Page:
7. Skip the fire: A glorious and life-giving tradition, where you jump over the fire and clearly announce your wishes for the new year – both for yourself and for the community. It can be, for example, ¨I jump for a healthy health, ¨I jump for unconditional love, ¨I jump for greater clarity about my life¨, ¨I jump for healing of Mother Earth ¨M.m. This is both fun and energizing to do in a circle where everyone in turn jumps over the fire and loudly declares what they want to manifest in their lives! The rest of the group can cheer and clap to show their support and backing.

8. Finish by: standing in a circle of gratitude with each other in your hands. After the ceremony, it’s time for celebration and fun around the fire, to dish up goodies, drum, sing or tell stories

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“Winter Solstice triggers a time in which the Inner Light is kindled in spite of outer darkness.  

On the Medicine Wheel, the Winter Solstice (and the Summer Solstice) ride the cross winds of the 

Wheel. These cross winds are like a pause that brings change – a change in Nature that we feel in our bodies. this pause, it feels like the top or bottom of a full breath. This time between the inhale or the exhale is about change.is a time to give birth to and awaken the higher self.  Spiritual impulse is born anew within us, adding light and strengthening the love principle within our life.” Ted Andrews

Solstices are opportune times to bring completion of what has gone before and to fix intentions for what will come as we plant the seeds that seem to be dormant but are gathering strength to push through the soil in the Spring. The Winter Solstice is the time to go within and sort out the  intentions of what we want to bring forward. On the Medicine Wheel, the north winds encourage patience and inward growth, a renewal of the mind and body. The north winds assist to establish intent and purpose for the seeds for the coming New Year such as abundance, prosperity, love and illumination.

From another perspective, numerology belief sees the new year beginning on the Winter Solstice, December 21. The reason the new year begins on the Winter Solstice is because it is the return of the light. The return of the light cleanses the soul and the soul prepares for the new year. This perspective is very Earth based and yet it comes from the world of numerology. Interesting.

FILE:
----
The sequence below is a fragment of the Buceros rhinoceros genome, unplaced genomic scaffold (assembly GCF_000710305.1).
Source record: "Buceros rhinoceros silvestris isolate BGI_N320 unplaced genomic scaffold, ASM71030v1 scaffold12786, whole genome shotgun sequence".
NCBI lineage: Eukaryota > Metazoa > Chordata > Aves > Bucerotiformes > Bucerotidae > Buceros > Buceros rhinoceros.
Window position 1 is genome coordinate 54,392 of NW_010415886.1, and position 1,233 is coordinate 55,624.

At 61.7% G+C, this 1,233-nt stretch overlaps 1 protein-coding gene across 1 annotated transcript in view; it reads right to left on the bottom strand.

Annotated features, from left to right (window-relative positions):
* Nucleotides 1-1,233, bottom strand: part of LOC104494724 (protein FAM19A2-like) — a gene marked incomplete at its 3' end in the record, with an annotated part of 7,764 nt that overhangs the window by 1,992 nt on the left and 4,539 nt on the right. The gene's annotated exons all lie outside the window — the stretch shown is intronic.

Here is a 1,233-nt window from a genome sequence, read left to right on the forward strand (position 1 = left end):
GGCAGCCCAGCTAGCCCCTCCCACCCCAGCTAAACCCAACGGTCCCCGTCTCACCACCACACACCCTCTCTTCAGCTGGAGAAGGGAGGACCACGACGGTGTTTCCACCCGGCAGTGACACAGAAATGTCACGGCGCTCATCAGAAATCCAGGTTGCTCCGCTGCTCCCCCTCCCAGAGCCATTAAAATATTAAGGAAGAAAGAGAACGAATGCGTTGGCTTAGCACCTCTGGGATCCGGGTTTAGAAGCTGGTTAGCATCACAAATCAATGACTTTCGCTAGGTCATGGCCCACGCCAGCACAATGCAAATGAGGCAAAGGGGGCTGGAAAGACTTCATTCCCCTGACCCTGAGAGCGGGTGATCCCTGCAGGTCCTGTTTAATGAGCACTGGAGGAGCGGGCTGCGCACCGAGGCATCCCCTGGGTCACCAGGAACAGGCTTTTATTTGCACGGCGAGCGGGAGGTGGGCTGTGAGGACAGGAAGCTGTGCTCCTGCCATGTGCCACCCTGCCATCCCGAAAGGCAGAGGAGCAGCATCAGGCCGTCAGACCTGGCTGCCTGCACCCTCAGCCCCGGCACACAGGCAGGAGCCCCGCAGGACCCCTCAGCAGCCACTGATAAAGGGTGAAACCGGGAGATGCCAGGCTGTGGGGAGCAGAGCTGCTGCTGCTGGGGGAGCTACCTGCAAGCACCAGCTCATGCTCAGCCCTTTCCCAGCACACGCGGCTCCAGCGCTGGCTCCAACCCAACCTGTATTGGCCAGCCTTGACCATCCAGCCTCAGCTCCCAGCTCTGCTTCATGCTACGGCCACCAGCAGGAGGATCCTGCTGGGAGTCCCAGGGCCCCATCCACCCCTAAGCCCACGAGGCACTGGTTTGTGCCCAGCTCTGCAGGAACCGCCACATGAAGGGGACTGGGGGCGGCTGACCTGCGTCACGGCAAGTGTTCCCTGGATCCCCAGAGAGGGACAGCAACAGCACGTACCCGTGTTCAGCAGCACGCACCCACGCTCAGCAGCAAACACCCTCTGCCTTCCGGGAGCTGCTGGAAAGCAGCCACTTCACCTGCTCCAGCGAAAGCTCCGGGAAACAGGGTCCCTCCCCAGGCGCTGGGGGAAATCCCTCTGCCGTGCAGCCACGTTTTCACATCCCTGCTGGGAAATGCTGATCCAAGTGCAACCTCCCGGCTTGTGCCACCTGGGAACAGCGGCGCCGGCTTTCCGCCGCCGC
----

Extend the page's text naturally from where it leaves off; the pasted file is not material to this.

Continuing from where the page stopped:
Ceremony’s like the one mentioned before can be a way to bring the specialness of the Soltices and Equinoxes to our hearts and minds. Ceremony is a way for us to sift through our thoughts and feelings to clearly see our intentions. Ceremony is the bringing together of the Human and Divine through the act of prayer. I suppose we could also say that ceremony is a way to bring together the mental mind and the emotions of the heart, balance. Since the Winter Solstice is about the return of the Light, many people celebrate by using fire at their ceremony.

How The Ancients Celebrated The Winter Solstice : 

It is the time for the Holly King (the king of darkness) to do battle with the Oak King (king of lightness) once again. This happens twice every year. At the summer solstice (around June 21—the longest day and the shortest night) the days begin to shorten and the Holly King defeats the Oak King and reigns supreme in the dark times (or days getting shorter). But in December, following the winter solstice, the days begin to lengthen and the Oak King conquers the Holly King and reigns during the light times.

Wild Foods: 

To honor the Oak King, some of our ancestors would include acorn muffins, cakes, or breads in the evening feasts. (The process of making acorn flour is long, but rewarding.)


Many traditions included a bonfire as an offering of light and fire and an appeal to the sun to warm the earth once again. Some traditions lead to contemplation of the past year, and throwing something into the fire that symbolized a habit one wanted to rid themselves of. (A modern version would be throwing in a cookie and asking to lose a few pounds!) One might throw something into the fire they would like to improve on during the upcoming year. (Now, perhaps you could throw in a single seed of plants you would like to grow or see flourish in 2021.)